Volume two of Primitive Culture emphasizes the development of religion as a basis for understanding culture. His work recognized so-called "primitive cultures" as having a religion based in magic, unseen beings, and animism. However, Tylor proposes that all belief structures are steeped in animism and the belief in spiritual and personal unseen beings. He argues that "primitive cultures" make an intellectual error by believing that certain objects - including animals, plants, and rocks - have souls and possess consciousness like people and that these souls were detachable. He discusses souls passing from one being to another, such as from the deceased to a rock or plant.[20] Tylor argues that this is an error in judgement and these cultures are therefore "primitive." Tylor's research is not without flaws; see "Armchair Anthropology" in Critiques.

 


 

Critiques

     In this section, we are going to present some of the many critiques of the Cultural Evolution theory, that it is unilinear, "armchair anthropology," ethnocentric and ahistorical. Anthropology did not happen overnight and these critiques, along with the critiques of subsequent methods and theories, helped shape anthropology and its methods today. 

 

Effacing Cultures of it's Countless Dynamics: Unilinear Evolutionism

     Said to be Morgan's "brand of evolutionism," this theory states that all societies follow the same basic line of evolution judged upon the scale created by Morgan himself.[21] However, Unilinear Evolutionism is flawed. Cultures evolve over time and differ depending on space. Human diversity is not linear, nor can all humans be placed in the same development standards.

[22]By saying that because one culture (european society) evolved in this pattern, all others must do that or they are not as advanced, is not necessarily true. All will not follow a single path, that is the whole idea of evolution and changing patterns. Every culture accomplishes different goals, meets different challenges and behaves differently in order to survive: not all will face the same obstacles and situations that drove some to advance while others could stay the same. Cultures adapt to different environments and evolve accordingly in a process called natural selection.[23] See Cultural Ecology for more detail on this argument.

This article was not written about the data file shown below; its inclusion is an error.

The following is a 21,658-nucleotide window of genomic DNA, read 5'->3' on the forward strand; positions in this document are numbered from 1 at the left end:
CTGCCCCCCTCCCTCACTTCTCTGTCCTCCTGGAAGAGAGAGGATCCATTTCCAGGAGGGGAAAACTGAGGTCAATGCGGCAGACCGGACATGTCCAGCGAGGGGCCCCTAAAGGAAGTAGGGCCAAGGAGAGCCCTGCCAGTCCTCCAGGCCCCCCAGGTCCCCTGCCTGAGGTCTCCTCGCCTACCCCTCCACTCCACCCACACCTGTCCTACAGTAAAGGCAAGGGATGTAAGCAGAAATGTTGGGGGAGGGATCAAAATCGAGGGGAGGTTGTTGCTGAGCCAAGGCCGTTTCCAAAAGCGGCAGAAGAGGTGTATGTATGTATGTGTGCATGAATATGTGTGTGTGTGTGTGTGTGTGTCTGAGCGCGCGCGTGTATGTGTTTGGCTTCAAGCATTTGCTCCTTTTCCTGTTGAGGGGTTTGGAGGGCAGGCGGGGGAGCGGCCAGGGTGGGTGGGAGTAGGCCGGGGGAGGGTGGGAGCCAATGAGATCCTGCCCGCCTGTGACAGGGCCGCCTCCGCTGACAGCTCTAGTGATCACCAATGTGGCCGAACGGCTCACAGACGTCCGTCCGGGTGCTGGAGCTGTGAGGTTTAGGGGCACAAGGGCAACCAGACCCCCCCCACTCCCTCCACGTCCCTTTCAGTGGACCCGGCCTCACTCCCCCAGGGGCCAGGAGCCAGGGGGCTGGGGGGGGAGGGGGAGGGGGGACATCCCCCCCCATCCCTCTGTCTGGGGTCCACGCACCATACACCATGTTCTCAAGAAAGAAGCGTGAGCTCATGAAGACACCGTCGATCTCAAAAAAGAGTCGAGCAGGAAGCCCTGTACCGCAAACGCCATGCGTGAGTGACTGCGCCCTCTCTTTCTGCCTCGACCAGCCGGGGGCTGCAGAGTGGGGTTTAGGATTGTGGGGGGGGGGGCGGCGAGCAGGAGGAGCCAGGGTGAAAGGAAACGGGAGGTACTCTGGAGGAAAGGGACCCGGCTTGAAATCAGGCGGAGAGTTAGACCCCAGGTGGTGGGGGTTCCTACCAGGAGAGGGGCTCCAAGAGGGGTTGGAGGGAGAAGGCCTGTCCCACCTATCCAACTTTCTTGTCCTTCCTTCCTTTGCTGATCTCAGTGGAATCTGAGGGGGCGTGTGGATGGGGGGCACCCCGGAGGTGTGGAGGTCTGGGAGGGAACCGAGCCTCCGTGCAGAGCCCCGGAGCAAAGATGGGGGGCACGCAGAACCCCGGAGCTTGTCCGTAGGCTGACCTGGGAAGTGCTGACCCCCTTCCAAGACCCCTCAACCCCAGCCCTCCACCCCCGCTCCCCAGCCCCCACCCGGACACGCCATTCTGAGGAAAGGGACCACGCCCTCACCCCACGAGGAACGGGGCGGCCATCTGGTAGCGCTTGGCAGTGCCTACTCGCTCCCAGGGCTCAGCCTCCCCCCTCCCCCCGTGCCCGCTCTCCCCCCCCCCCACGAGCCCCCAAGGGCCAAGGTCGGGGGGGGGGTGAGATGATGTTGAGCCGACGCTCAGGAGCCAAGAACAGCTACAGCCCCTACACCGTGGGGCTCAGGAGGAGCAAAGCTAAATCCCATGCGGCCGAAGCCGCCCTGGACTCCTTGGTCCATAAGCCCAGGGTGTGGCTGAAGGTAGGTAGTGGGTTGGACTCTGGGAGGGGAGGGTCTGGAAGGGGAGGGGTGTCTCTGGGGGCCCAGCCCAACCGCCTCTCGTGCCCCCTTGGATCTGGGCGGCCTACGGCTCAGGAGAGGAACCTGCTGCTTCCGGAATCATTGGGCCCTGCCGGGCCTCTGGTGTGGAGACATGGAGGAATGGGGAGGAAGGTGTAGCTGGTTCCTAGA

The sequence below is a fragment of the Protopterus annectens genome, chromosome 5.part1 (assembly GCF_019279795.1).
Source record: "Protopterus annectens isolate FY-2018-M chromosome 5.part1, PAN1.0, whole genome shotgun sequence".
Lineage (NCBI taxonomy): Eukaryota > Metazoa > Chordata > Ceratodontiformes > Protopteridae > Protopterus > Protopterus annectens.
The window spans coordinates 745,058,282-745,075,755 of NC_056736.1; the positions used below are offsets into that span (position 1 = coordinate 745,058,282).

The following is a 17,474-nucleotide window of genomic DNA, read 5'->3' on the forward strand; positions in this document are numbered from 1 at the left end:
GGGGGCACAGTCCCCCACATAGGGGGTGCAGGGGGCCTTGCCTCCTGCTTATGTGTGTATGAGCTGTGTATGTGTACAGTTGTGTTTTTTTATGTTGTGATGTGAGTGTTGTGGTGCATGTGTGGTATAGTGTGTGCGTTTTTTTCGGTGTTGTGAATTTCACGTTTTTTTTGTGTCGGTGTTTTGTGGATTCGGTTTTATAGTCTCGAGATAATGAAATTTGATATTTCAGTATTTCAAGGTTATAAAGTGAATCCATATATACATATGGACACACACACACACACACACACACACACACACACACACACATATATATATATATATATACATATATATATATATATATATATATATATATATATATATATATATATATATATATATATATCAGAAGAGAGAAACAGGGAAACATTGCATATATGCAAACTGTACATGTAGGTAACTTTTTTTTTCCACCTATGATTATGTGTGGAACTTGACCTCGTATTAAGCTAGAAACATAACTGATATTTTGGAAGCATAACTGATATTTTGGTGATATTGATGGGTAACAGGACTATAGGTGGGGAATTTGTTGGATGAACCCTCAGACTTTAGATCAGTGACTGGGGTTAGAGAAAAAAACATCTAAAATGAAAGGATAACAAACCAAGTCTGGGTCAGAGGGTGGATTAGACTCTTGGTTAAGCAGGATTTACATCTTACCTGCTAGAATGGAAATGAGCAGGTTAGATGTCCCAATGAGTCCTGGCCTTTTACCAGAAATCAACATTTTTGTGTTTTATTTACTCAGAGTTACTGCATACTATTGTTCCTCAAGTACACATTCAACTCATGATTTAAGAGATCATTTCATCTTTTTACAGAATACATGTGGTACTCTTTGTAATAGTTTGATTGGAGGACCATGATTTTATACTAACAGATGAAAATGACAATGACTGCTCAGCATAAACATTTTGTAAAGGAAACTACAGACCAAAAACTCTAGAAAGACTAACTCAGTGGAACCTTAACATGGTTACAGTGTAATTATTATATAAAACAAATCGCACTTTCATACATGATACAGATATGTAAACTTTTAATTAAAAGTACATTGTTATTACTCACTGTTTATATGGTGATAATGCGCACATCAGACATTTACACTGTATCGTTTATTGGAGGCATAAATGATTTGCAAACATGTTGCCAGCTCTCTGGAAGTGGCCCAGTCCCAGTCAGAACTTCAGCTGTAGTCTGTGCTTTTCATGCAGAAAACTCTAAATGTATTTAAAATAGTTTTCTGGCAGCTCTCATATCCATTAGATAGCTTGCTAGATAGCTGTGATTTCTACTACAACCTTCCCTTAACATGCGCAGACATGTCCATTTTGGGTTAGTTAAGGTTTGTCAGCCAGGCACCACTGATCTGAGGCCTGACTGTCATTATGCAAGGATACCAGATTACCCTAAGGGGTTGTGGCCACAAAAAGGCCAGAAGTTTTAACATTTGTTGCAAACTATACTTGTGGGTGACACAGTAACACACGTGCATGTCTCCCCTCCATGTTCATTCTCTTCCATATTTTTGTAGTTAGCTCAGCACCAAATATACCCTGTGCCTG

"We our present condition... to the struggles, the stufferings, the heroic exertions and the patient toil of our barborous, and more remotely, of our savage ancestors. Their labors, their trials and their successes were a part of the plan of Supreme Intelligence to develop a barbarian out of a savage, and a civilized man out of this barbarian"(Morgan's closing lines of Ancient Society (1877:554)). [24] By describing his unchanging stages of development, Morgan assumes too much and leaves much room for more modern critiques of his unilinear ideals. The Development theory and the Modernization theory are two of these.

Development theory:

Is a conglomeration of theories about how desirable change in society is best to be achieved. Such theories draw in a variety of social scientific disiplines and approaches.[25]

Modernization theory:

Is a theory of development which states that the development can be achieved through following the process of development that were used by the currently developed countries[26]

A question we anthropologists musk ask in considering Cultural Evolution as a plausible theory is this: do Morgan and Tylor allow for evolution to continue past Victorian society? Did they bear in mind future civilization, or think that human developent was at its peak? 
[27]

 

Empirically Flawed: Armchair Anthropology